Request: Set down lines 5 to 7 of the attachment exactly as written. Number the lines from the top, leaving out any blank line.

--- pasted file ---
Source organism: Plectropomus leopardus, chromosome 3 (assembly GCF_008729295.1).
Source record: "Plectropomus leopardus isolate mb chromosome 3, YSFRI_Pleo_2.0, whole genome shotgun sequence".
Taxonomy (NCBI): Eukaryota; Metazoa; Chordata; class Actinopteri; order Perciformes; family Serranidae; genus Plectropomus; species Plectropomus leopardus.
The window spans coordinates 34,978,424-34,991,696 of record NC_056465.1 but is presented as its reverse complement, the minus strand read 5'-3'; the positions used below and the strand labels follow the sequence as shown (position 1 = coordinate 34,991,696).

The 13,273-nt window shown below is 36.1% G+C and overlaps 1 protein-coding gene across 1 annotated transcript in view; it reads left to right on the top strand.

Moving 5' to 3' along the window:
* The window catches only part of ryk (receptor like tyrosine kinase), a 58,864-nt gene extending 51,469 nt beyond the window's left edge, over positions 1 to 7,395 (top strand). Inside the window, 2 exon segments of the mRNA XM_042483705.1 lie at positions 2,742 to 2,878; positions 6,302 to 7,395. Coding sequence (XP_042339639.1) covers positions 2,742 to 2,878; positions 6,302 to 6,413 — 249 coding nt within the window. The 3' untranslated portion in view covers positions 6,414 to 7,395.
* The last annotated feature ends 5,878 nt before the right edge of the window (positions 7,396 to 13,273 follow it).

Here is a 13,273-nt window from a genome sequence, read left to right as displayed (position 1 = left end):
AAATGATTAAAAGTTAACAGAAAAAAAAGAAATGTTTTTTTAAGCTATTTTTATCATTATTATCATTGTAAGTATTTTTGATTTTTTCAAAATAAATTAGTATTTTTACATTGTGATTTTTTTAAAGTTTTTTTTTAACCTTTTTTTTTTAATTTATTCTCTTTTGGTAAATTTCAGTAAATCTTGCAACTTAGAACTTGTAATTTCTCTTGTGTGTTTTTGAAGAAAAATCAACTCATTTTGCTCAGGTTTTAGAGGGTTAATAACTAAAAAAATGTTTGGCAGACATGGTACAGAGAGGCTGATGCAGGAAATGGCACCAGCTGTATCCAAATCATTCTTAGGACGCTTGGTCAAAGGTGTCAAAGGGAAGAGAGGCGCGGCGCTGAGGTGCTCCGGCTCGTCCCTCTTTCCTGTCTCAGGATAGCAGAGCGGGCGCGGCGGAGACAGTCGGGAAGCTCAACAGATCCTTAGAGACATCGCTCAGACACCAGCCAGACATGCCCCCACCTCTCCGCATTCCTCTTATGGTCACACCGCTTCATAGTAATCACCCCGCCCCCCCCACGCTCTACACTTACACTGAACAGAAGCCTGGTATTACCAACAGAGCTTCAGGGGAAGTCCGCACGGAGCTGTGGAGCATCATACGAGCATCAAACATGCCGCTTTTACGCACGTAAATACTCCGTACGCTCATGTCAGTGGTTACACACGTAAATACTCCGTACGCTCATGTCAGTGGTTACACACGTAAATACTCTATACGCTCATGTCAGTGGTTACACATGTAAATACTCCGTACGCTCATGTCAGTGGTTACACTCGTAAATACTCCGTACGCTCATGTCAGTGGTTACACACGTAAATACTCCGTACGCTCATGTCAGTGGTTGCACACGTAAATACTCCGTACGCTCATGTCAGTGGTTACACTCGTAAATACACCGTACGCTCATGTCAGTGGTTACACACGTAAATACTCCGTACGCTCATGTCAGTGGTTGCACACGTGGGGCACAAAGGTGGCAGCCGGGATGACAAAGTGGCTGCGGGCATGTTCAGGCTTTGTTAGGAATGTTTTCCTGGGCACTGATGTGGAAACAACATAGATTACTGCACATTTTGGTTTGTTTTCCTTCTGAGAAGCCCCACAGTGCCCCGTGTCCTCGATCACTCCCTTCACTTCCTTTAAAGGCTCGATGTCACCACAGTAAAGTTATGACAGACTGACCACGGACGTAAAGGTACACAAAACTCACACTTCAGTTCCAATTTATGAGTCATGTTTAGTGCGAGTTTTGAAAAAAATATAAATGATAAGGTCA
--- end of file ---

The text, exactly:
The 13,273-nt window shown below is 36.1% G+C and overlaps 1 protein-coding gene across 1 annotated transcript in view; it reads left to right on the top strand.

Moving 5' to 3' along the window:
* The window catches only part of ryk (receptor like tyrosine kinase), a 58,864-nt gene extending 51,469 nt beyond the window's left edge, over positions 1 to 7,395 (top strand). Inside the window, 2 exon segments of the mRNA XM_042483705.1 lie at positions 2,742 to 2,878; positions 6,302 to 7,395. Coding sequence (XP_042339639.1) covers positions 2,742 to 2,878; positions 6,302 to 6,413 — 249 coding nt within the window. The 3' untranslated portion in view covers positions 6,414 to 7,395.